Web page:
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THE BARGING BUDDHI AND OTHER POEMS – SUNITA THIND – REVIEW

By Carmina Masoliver

Content warning: brief references to sexual assault

The Barging Buddhi and Other Poems takes us on a journey from human expectations that are created within a set culture, to more cosmic climbs, from which we are brought back to earth with the fragility of life, to then be connected to a wider sense of nature. Sunita Thind’s poetry is rich, sensual and visual. Although her numerous questions throughout the collection hint at self-doubt and uncertainty, she shows a strong sense of voice that is not easily contained, like the ‘pyrotechnical parrots’ she describes, how humans ‘clip their wings to capture the fury of their rainbow constellations / humans devouring them like black holes / sequestered in monster iron cages.’ The collection is strongest when assertive, using imperatives: ‘delete the tears’, ‘stain me’, maroon me.’

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REWRITING THE DICTIONARY – PROFESSIONAL VS SEMI-PROFESSIONAL IN THE ARTS

poetry takeaway yaffa phillips

by Carmina Masoliver

When I was asked by a friend to think about the difference between being a professional artist and a semi-professional artist with regards to my own practice as a writer and a poet, the distinction between the two seemed – to quote author Daniel Piper – arbitrary and unnecessary. The word semi-professional is not something that has been in my vocabulary, because my ideas of professionalism go beyond the dictionary definition of these two words.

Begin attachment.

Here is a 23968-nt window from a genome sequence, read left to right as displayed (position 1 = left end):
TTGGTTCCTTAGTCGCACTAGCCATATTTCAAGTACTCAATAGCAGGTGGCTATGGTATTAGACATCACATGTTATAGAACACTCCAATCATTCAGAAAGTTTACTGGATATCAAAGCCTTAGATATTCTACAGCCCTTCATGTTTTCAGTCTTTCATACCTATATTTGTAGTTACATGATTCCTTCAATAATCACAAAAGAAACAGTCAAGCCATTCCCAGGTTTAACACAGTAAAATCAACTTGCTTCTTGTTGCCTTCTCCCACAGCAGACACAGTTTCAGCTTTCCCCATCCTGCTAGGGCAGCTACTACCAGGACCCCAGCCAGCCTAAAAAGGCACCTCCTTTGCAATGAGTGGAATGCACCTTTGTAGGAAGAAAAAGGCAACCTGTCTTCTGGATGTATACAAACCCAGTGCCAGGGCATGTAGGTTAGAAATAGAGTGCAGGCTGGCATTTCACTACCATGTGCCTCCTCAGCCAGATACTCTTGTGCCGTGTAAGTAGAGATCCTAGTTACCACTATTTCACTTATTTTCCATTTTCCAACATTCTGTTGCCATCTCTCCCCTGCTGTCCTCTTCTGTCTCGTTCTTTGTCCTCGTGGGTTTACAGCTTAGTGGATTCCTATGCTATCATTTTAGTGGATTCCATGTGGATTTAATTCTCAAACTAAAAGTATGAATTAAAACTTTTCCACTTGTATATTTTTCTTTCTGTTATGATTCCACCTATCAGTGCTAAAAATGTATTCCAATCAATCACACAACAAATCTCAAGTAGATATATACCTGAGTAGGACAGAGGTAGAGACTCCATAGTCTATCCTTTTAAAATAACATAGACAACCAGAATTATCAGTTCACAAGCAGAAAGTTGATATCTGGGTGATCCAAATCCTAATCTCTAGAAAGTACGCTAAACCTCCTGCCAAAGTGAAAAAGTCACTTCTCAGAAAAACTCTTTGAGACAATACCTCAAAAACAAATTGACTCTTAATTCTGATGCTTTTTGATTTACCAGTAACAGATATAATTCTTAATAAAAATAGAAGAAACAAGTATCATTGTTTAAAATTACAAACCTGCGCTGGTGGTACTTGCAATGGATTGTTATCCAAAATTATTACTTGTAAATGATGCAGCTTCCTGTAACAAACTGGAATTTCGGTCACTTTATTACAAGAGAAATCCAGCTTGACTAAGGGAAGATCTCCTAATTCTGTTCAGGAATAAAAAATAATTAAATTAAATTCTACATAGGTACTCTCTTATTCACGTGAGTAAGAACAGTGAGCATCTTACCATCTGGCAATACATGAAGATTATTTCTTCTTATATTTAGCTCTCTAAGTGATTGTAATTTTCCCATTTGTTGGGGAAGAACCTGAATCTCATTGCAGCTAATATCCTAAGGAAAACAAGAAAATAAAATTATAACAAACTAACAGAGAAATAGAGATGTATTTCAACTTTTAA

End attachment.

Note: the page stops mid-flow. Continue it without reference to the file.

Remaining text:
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TIME & TIDE: STORIES AND POEMS FROM SOLSTICE SHORTS FESTIVAL 2019

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by Carmina Masoliver

The Solstice Shorts Festival is an international festival held on 21st December of each year, and includes short stories, poems and songs. In 2019, it was held in seven port towns across four different countries (England, Scotland, Wales and Portugal). The theme was ‘Time and Tide’, with performers sharing work about making a living on or beside the water, and making new lives over the water. Arachne Press funded the event, along with 50 crowd funders, Arts Council England, Aberdeenshire Council, and Literature Wales. The press is directed by Cherry Potts, who edits/co-edits all the anthology. She also runs the festival connected with this book, and is one example of just one of the independent feminist ventures that makes up the live literature scene in the UK.

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RUPI KAUR – POET OF THE DECADE?

by Carmina Masoliver

Naming one poet as the ‘poet of the decade’, or writing lists of poets to watch, can arguably be an arbitrary act. But, the naming does inevitably draw more interest to those poets as we consume the easily digestible content and assume that it must have some bearing on those who made it. As a poet myself, I have seen many lists (looking for my own name as well as potential feature acts for my show, She Grrrowls), and most of these lists do offer some great poets to watch. However, the number of people considering poetry professionally is inevitably growing, and there are always going to be extremely talented poets that don’t get the recognition they deserve.